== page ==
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Spokane, Washington  Est. May 19, 1883
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Ask the doctors 8/2

By Eve Glazier, M.D., and Elizabeth Ko, M.D. Andrews McMeel Syndication

Dear Doctors: It seems like news about the gut microbiome keeps getting weirder. I just read about a doctor who said the new trend will be each of us storing our own poop for the future. What would be the advantage of doing that? And why is this in the news so often?

Dear Reader: We agree with you about the nonstop surprises regarding the role of the gut microbiome in our physical and mental health.

With such a cascade of new information, it seems like we’ve been talking about this topic forever. And in some ways, we have. The first known descriptions of the microorganisms in our gut date back to the 1670s. But it wasn’t until the modern era of genetic sequencing, with the Human Genome Project as its crown jewel, that scientists had the tools to uncover the gut microbiome’s secrets.

We are now in the process of learning how these trillions of bacteria, fungi and viruses affect virtually every aspect of our health and well-being. They are found throughout the body – even our belly buttons have their own microbiome. But the majority of microbes inhabit the large and small intestines, and they are proving to be an integral part of immune function. This has led to new research and led to the flood of new information.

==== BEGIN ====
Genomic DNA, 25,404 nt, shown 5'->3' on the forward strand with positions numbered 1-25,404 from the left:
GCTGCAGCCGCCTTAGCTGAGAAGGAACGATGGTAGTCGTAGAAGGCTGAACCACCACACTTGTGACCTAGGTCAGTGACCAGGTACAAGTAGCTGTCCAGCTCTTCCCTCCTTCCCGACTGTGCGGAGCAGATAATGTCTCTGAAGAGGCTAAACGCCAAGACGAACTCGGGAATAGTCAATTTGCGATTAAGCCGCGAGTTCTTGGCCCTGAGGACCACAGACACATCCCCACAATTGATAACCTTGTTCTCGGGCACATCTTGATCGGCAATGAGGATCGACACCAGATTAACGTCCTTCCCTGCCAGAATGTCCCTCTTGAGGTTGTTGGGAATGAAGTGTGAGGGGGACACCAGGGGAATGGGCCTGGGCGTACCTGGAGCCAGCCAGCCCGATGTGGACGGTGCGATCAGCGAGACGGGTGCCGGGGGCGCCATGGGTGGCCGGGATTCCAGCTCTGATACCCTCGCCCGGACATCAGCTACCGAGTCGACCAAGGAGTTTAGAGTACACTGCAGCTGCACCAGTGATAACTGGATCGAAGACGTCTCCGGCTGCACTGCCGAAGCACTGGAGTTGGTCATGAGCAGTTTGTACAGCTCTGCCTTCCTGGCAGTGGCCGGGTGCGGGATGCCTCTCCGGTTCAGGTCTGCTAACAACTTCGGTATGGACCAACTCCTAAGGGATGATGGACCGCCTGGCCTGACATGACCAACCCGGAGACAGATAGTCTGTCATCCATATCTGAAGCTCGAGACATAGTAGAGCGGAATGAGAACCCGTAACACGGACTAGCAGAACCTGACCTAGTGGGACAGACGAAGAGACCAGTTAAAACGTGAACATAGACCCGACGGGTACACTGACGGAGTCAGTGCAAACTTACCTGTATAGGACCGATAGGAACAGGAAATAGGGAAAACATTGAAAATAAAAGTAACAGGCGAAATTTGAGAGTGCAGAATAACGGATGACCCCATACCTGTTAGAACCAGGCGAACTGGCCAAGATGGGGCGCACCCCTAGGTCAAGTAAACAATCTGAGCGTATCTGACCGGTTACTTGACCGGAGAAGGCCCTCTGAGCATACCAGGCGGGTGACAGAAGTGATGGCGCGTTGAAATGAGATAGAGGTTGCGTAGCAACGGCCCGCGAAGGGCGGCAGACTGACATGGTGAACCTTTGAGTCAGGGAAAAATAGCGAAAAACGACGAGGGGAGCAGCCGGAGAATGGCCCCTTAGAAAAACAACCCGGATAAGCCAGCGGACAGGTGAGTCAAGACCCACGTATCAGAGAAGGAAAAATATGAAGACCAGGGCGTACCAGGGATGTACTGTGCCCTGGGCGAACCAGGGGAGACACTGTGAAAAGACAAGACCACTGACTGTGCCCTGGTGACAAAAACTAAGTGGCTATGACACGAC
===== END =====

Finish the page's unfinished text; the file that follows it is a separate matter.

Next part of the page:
We now know that each person’s gut microbiome is unique. We’re also learning that modern life has an adverse effect on the makeup and diversity of those networks of microorganisms. And that brings us to the news story you saw. It comes from scientists at Harvard Medical School, who recently published an opinion piece in a scientific journal called Trends in Molecular Medicine. They argue that, due to the changes that take place in our gut microbiomes as we age, we should begin banking stool samples when we’re young adults and still in good health. These would be for possible future use in a stool transplant. That’s the process of infusing healthy fecal bacteria into the large intestine of someone who is ill. At this time, it is often successfully used to treat a life-threatening infection known as Clostridium difficile, or C. diff.

Stool banking may sound odd, but it’s akin to the practice of cord blood banking. That’s when parents preserve blood from the umbilical cord and placenta, which contains a certain type of stem cell. It can be used to help treat a child’s possible future medical needs, such as metabolic diseases, blood disorders, immune deficiencies and some cancers.

In their opinion piece, the Harvard scientists cite the connection between changes to the gut microbiome and a corresponding increase in certain health problems. These include allergies, digestive disorders, Type 2 diabetes and obesity. They proposed that stool samples preserved when someone is young and healthy may be used to combat those health problems. At this time, it’s not clear how, or even if, stool banking would work. But with this bold idea now in the mainstream, it’s likely to lead to more research – and even more news.

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